Grub update finds all OS installations ever done on my SSD!

How is this possible? I always wiped the SSD, never used dual boot and the SSD was wiped again in Calamares during latest install. There are no other OS’s installed.

Generating grub configuration file ...
Found theme: /usr/share/grub/themes/manjaro/theme.txt
Found linux image: /boot/vmlinuz-5.15-x86_64
Found initrd image: /boot/intel-ucode.img /boot/initramfs-5.15-x86_64.img
Found initrd fallback image: /boot/initramfs-5.15-x86_64-fallback.img
Warning: os-prober will be executed to detect other bootable partitions.
Its output will be used to detect bootable binaries on them and create new boot entries.
Found Debian GNU/Linux 9 (stretch) on /dev/nvme0n1p2
Found Debian GNU/Linux 10 (buster) on /dev/nvme0n1p2
Found Debian GNU/Linux 11 (bullseye) on /dev/nvme0n1p2
Found Debian GNU/Linux 10 (buster) on /dev/nvme0n1p2
Found Ubuntu 18.04.5 LTS on /dev/nvme0n1p2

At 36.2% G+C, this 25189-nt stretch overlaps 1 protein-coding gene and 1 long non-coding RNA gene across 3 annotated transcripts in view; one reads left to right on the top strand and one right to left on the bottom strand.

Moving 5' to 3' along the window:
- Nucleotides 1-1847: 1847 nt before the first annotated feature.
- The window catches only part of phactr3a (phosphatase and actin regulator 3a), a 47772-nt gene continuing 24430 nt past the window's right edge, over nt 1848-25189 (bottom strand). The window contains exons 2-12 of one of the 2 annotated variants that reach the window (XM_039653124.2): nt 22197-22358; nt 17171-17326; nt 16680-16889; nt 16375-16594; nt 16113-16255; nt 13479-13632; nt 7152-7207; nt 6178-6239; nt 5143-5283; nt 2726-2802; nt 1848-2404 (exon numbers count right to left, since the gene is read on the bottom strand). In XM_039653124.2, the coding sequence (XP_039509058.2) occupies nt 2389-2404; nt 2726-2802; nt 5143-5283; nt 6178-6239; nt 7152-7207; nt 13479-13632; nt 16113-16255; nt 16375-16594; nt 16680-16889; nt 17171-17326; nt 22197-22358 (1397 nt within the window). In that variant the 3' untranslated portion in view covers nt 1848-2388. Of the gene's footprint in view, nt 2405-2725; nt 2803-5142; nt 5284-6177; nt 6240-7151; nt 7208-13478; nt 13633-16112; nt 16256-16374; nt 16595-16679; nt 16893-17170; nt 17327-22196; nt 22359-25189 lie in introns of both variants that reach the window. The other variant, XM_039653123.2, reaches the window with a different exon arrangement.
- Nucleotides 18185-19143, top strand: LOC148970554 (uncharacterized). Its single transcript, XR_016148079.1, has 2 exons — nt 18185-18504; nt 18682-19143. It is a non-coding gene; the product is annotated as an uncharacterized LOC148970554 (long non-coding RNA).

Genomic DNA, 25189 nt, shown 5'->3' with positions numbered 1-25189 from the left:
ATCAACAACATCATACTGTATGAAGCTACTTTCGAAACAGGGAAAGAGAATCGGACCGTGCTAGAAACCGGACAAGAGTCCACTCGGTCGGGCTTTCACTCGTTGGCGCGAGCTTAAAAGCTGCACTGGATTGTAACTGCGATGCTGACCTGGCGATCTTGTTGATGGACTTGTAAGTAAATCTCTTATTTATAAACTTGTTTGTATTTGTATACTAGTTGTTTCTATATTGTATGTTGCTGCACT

Found Ubuntu 20.04.4 LTS on /dev/nvme0n1p2
Found Ubuntu 20.04.4 LTS on /dev/nvme0n1p2
Adding boot menu entry for UEFI Firmware Settings ...

I thought maybe there is something in the UEFI bios, old bios boot menu items but I could not find anything related.

When you uninstall an OS, you should also delete its entry from the UEFI system partition.

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Do you mean the /boot/efi partition? I am not sure how to do that.
But when I select wipe disk during Manjaro install, aren’t all partitions deleted? Because Calamares creates 2 new partitions.

Just remove the directories for previous Linux installations from /boot/efi/EFI.


No, that would really bad, since the EFI Partition can be shared between OS’s, thus you would delete the ability to boot another OS. Do it by hand.

Or create one EFI Partition for each OS and label it accordingly.


title adjusted as it is grub (your boot loader) at work there

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